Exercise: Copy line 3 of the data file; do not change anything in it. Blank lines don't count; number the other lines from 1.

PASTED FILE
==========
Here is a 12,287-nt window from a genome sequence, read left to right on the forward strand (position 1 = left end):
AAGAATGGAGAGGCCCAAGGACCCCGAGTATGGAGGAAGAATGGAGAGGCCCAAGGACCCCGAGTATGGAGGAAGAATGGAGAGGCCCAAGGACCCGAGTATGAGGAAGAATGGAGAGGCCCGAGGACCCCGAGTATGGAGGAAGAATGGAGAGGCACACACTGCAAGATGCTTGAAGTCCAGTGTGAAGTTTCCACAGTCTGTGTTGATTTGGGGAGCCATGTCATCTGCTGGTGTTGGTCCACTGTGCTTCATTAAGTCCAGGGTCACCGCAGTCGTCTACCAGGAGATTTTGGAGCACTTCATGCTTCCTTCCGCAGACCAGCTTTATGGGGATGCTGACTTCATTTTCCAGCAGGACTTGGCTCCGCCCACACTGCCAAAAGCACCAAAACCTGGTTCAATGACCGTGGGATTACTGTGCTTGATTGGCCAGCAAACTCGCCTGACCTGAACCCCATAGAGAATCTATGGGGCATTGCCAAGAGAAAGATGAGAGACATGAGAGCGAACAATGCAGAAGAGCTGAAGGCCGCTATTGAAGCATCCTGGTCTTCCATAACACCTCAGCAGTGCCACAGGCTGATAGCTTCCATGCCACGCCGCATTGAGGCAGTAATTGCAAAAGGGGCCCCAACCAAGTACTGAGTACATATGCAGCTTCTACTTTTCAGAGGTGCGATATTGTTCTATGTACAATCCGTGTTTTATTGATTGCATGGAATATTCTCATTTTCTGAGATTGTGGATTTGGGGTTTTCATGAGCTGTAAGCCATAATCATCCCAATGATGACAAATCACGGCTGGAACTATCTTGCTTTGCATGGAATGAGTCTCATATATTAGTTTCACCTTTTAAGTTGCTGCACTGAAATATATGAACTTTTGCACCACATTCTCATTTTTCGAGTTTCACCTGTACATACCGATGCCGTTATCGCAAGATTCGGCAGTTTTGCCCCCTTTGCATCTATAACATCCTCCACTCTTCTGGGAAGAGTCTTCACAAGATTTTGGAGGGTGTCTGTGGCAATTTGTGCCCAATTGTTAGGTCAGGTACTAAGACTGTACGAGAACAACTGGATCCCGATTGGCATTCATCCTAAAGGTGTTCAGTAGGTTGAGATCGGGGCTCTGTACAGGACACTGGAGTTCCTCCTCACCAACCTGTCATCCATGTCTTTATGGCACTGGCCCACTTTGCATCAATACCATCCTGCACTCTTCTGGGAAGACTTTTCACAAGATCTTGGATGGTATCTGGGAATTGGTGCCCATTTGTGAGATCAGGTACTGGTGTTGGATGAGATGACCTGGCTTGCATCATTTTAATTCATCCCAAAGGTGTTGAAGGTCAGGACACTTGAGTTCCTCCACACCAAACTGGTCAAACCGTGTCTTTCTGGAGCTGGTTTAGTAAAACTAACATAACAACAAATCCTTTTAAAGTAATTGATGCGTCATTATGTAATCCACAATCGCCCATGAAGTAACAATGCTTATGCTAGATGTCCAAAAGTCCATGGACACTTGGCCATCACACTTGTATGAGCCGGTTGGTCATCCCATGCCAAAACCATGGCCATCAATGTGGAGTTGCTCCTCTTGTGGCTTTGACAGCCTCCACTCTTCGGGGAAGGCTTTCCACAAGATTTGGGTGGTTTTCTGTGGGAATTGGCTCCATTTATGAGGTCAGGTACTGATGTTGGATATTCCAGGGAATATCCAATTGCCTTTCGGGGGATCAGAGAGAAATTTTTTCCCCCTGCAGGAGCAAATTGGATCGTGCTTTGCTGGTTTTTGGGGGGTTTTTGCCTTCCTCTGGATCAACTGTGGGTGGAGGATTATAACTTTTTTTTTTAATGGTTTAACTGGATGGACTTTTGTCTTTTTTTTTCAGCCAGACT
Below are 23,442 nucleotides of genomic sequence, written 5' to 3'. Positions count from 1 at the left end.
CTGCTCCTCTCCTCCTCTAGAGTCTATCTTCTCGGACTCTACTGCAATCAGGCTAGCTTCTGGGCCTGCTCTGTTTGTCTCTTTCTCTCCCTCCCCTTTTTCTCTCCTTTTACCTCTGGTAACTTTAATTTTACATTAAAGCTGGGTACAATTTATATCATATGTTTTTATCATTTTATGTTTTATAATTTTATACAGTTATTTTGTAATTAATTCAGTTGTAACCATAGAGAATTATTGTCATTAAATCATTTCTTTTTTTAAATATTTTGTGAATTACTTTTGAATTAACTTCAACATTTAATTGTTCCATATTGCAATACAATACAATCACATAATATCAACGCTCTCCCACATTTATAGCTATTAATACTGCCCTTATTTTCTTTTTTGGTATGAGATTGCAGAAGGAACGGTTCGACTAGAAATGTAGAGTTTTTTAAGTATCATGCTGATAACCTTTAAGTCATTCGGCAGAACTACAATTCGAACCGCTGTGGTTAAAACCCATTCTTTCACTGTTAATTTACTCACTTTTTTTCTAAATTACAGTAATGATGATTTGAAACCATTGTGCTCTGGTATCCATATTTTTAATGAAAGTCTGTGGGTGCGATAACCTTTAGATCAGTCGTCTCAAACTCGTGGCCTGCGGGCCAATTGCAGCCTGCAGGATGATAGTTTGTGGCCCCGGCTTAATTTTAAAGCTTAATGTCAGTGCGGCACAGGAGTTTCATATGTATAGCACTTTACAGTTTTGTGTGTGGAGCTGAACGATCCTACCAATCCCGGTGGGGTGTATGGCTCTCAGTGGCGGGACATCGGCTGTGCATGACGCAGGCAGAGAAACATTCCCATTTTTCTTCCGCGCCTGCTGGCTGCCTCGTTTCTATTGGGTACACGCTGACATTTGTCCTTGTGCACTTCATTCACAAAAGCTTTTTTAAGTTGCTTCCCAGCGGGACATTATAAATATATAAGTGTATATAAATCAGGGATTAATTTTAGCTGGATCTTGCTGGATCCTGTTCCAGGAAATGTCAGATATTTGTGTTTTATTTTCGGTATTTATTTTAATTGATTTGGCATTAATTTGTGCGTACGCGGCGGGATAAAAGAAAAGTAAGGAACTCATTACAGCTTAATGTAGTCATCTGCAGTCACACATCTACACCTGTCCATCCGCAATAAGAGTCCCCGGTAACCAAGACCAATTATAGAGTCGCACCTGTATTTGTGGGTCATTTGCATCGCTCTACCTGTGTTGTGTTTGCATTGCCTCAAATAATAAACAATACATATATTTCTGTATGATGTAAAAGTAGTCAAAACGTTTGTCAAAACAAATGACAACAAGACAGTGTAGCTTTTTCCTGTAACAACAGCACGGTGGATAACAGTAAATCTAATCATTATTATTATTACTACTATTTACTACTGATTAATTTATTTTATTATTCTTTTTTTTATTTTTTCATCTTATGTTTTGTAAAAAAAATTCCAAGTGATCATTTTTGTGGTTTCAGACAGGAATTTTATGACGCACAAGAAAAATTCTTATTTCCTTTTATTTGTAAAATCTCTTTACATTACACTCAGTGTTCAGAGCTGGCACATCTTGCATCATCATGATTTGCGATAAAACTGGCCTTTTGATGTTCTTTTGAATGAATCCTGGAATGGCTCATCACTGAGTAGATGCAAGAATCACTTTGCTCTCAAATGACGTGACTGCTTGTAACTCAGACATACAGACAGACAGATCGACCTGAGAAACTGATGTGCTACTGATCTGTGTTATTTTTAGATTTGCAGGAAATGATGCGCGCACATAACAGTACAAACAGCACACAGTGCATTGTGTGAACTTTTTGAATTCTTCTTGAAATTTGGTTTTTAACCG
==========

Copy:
Below are 23,442 nucleotides of genomic sequence, written 5' to 3'. Positions count from 1 at the left end.